Puerto Rican cuisine has been influenced by an array of cultures including Taino Arawak, Spanish, and African. Although Puerto Rican cooking is somewhat similar to both Spanish and other Latin American cuisines, it reflects a unique blend of influences, using indigenous seasonings and ingredients. Locals call their cuisine cocina criolla. By the end of the nineteenth century, the traditional Puerto Rican cuisine was well established. By 1848 the first restaurant, La Mallorquina, opened in Old San Juan. El Cocinero Puerto-Riqueño o Formulario, the island’s first cookbook, was published in 1849.

1 Cll Almonte, San Juan, 00924, Puerto Rico
Telephone: +1 787 204 1562

Limber "El Rey" San Juan
Limber “El Rey” San Juan

We are a company dedicated to the best Limber with the best ingredients for the enjoyment of our customers, with 31 flavors to choose from.

How to Make This Limber de Coco Recipe

To make the best Limber de Coco, mix all of the ingredients together, pour the mix into the molds, and freeze them until they are solid. To get the fluffiest texture, mix the ice several times while they are freezing. You can also top the limbers with some fresh coconut.

What You Need to Make Coconut Popsicles

Ingredients for Limber de Coco
Ingredients for Limber de Coco


Optional Items

How to Prepare and Freeze Coconut Ice

Time needed: 6 hours and 10 minutes.

Mixing and Freezing Directions

  1. Whisk

    Whisk in the cream of coconut, coconut milk, milk, vanilla, cinnamon, and nutmeg.

  2. Stir

    Stir in the rum and shredded coconut if you want it, otherwise, skip this step.

  3. Pour

    Pour into small cups, mini bowls, cupcake pans, or popsicle molds. Allow the limbers to freeze until solid.

When the limbers are fully frozen and ready to serve, run a little warm water around the cup to loosen the edges and pop the limber out of the cup. Then, flip it upside down in order to eat it and use the cup as the holder itself. Sprinkle with a little more ground cinnamon and enjoy!

If you liked this dish please Rate This Recipe and leave a comment.

Limber de Coco, Coconut Ice, Coconut Popsicles

Recipe Author | Captain Cook
The Limber de Coco is a Puerto Rican frozen treat and is one of the best things about summer. The limber comes in a variety of flavors like coconut, pineapple, guava, tamarind, and mango.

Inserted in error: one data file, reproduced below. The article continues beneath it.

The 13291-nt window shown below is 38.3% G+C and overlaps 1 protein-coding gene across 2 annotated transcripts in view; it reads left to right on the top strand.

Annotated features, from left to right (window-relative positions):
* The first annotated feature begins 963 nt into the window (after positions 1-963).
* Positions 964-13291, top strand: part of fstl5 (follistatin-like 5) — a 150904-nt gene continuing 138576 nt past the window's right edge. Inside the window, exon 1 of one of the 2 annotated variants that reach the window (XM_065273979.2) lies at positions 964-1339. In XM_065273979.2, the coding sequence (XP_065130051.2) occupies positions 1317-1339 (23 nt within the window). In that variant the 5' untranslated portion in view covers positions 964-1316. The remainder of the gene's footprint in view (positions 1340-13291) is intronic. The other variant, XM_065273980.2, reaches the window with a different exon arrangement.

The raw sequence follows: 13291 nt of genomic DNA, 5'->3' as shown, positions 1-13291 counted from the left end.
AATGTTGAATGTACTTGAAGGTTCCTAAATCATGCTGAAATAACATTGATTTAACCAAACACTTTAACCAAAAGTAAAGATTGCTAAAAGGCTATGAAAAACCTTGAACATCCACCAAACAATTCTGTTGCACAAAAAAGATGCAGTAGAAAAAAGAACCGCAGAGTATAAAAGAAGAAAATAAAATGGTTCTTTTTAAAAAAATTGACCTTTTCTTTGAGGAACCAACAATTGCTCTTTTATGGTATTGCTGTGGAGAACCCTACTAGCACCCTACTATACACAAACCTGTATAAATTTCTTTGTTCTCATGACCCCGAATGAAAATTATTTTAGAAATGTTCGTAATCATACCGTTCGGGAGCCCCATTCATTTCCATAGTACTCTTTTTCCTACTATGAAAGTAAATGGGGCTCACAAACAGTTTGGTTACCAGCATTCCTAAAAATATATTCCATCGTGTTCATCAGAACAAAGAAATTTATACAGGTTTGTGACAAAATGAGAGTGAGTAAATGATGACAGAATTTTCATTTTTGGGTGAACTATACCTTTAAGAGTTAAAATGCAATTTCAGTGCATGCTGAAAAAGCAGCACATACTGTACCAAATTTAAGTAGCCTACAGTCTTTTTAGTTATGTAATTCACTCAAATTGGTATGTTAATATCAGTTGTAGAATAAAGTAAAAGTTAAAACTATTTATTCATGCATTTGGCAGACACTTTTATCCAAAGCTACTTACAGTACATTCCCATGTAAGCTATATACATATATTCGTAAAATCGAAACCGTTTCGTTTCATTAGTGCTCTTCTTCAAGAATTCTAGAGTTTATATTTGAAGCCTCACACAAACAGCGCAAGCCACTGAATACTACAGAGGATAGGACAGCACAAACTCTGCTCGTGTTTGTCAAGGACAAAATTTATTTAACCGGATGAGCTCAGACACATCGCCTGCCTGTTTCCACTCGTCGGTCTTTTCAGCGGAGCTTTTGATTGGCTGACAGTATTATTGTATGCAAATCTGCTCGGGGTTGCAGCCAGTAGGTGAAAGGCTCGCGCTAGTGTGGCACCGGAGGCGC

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Prep Time 10 mins
Freezing Time 6 hrs
Total Time 6 hrs 10 mins
Course Snack
Cuisine Puerto Rican
Servings 8 servings
Calories 348 kcal


Optional Items


  • Whisk in the cream of coconut, coconut milk, milk, vanilla, cinnamon, and nutmeg.
    8½ oz cream of coconut, 13½ oz coconut milk, 1 cup milk, 1 tbsp vanilla extract, ¼ tsp ground cinnamon, ¼ tsp ground nutmeg
  • Stir in the rum and shredded coconut if you want it, otherwise, skip this step.
    4 tbsp light rum, ¼ cup shredded coconut sweetened
  • Pour into small cups, popsicle molds, mini bowls, cupcake pan, or popsicle molds. Allow the limbers to freeze until solid.


Serving: 5ozCalories: 348kcalCarbohydrates: 11.5gProtein: 4.4gFat: 33.1gSaturated Fat: 27.6gCholesterol: 3mgSodium: 22mgPotassium: 170mgFiber: 1.6gSugar: 3.4gCalcium: 45mgIron: 1mg
Keyword popsicle, Limber
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Photo Credits:

  • By Taste The World Cookbook – Copyright 2022 All rights reserved.
  • By LIMBER “EL REY” SAN JUAN – By https://www.facebook.com/limberelrey
  • https://commons.wikimedia.org/wiki/File:San_Juan,Puerto_Rico(2529298606).jpg#/media/File:San_Juan,Puerto_Rico(2529298606).jpg
  • https://commons.wikimedia.org/wiki/File:San_Juan_2015.jpg#/media/File:San_Juan_2015.jpg
  • https://commons.wikimedia.org/wiki/File:San_Juan,_Condado_beach,_Puerto_Rico.jpg#/media/File:San_Juan,_Condado_beach,_Puerto_Rico.jpg
  • https://commons.wikimedia.org/wiki/File:Puerto_Rico_01.jpg#/media/File:Puerto_Rico_01.jpg
  • https://commons.wikimedia.org/wiki/File:Old_San_Juan_Street.jpg#/media/File:Old_San_Juan_Street.jpg
  • https://commons.wikimedia.org/wiki/File:Flying_into_San_Juan-Puerto_Rico.jpg#/media/File:Flying_into_San_Juan-Puerto_Rico.jpg
  • https://commons.wikimedia.org/wiki/File:Puerto_Rico_01.jpg#/media/File:Puerto_Rico_01.jpg
  • https://commons.wikimedia.org/wiki/File:Museo_de_Arte_de_Puerto_Rico_en_Santurce,_San_Juan.jpg#/media/File:Museo_de_Arte_de_Puerto_Rico_en_Santurce,_San_Juan.jpg
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Captain Cook
Captain Cookhttps://notallwhowanderarelost.com/
If you strip away the labels and isms and meta tags, what are you left with? Are you strong and free enough as an individual to survive the loss of all those crutches and maintain reason and meaning? Can you use the power of thought and choice to walk the road of life?